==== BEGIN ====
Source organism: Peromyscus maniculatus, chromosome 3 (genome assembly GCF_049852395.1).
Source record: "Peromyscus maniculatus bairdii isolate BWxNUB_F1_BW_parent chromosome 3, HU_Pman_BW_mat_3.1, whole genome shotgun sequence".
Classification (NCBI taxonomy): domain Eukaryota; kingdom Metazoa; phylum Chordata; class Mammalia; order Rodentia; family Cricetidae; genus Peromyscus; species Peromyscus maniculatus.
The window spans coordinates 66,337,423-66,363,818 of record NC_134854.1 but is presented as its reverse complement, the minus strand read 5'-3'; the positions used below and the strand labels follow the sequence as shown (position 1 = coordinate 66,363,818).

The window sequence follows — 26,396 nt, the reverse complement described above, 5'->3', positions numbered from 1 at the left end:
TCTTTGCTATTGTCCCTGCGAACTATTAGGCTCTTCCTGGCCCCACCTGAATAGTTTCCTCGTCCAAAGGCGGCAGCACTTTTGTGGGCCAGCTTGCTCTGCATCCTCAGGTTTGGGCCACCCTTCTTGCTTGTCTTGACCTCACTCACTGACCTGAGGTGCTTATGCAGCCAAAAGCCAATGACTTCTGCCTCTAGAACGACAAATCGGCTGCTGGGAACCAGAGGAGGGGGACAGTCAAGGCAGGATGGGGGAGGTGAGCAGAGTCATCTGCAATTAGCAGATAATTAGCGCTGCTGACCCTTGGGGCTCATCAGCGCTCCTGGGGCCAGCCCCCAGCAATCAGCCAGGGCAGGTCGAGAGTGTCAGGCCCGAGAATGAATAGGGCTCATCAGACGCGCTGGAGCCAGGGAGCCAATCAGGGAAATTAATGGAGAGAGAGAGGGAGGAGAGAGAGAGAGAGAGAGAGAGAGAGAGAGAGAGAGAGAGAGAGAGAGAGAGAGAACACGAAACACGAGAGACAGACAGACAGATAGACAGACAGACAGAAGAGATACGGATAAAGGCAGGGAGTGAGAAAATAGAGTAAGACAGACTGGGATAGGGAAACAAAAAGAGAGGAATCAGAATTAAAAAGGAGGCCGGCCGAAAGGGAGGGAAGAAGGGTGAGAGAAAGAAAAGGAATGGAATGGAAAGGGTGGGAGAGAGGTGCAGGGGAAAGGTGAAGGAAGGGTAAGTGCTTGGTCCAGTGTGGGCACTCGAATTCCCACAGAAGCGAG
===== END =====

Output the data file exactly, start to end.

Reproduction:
Source organism: Peromyscus maniculatus, chromosome 3 (genome assembly GCF_049852395.1).
Source record: "Peromyscus maniculatus bairdii isolate BWxNUB_F1_BW_parent chromosome 3, HU_Pman_BW_mat_3.1, whole genome shotgun sequence".
Classification (NCBI taxonomy): domain Eukaryota; kingdom Metazoa; phylum Chordata; class Mammalia; order Rodentia; family Cricetidae; genus Peromyscus; species Peromyscus maniculatus.
The window spans coordinates 66,337,423-66,363,818 of record NC_134854.1 but is presented as its reverse complement, the minus strand read 5'-3'; the positions used below and the strand labels follow the sequence as shown (position 1 = coordinate 66,363,818).

The window sequence follows — 26,396 nt, the reverse complement described above, 5'->3', positions numbered from 1 at the left end:
TCTTTGCTATTGTCCCTGCGAACTATTAGGCTCTTCCTGGCCCCACCTGAATAGTTTCCTCGTCCAAAGGCGGCAGCACTTTTGTGGGCCAGCTTGCTCTGCATCCTCAGGTTTGGGCCACCCTTCTTGCTTGTCTTGACCTCACTCACTGACCTGAGGTGCTTATGCAGCCAAAAGCCAATGACTTCTGCCTCTAGAACGACAAATCGGCTGCTGGGAACCAGAGGAGGGGGACAGTCAAGGCAGGATGGGGGAGGTGAGCAGAGTCATCTGCAATTAGCAGATAATTAGCGCTGCTGACCCTTGGGGCTCATCAGCGCTCCTGGGGCCAGCCCCCAGCAATCAGCCAGGGCAGGTCGAGAGTGTCAGGCCCGAGAATGAATAGGGCTCATCAGACGCGCTGGAGCCAGGGAGCCAATCAGGGAAATTAATGGAGAGAGAGAGGGAGGAGAGAGAGAGAGAGAGAGAGAGAGAGAGAGAGAGAGAGAGAGAGAGAGAGAGAGAACACGAAACACGAGAGACAGACAGACAGATAGACAGACAGACAGAAGAGATACGGATAAAGGCAGGGAGTGAGAAAATAGAGTAAGACAGACTGGGATAGGGAAACAAAAAGAGAGGAATCAGAATTAAAAAGGAGGCCGGCCGAAAGGGAGGGAAGAAGGGTGAGAGAAAGAAAAGGAATGGAATGGAAAGGGTGGGAGAGAGGTGCAGGGGAAAGGTGAAGGAAGGGTAAGTGCTTGGTCCAGTGTGGGCACTCGAATTCCCACAGAAGCGAG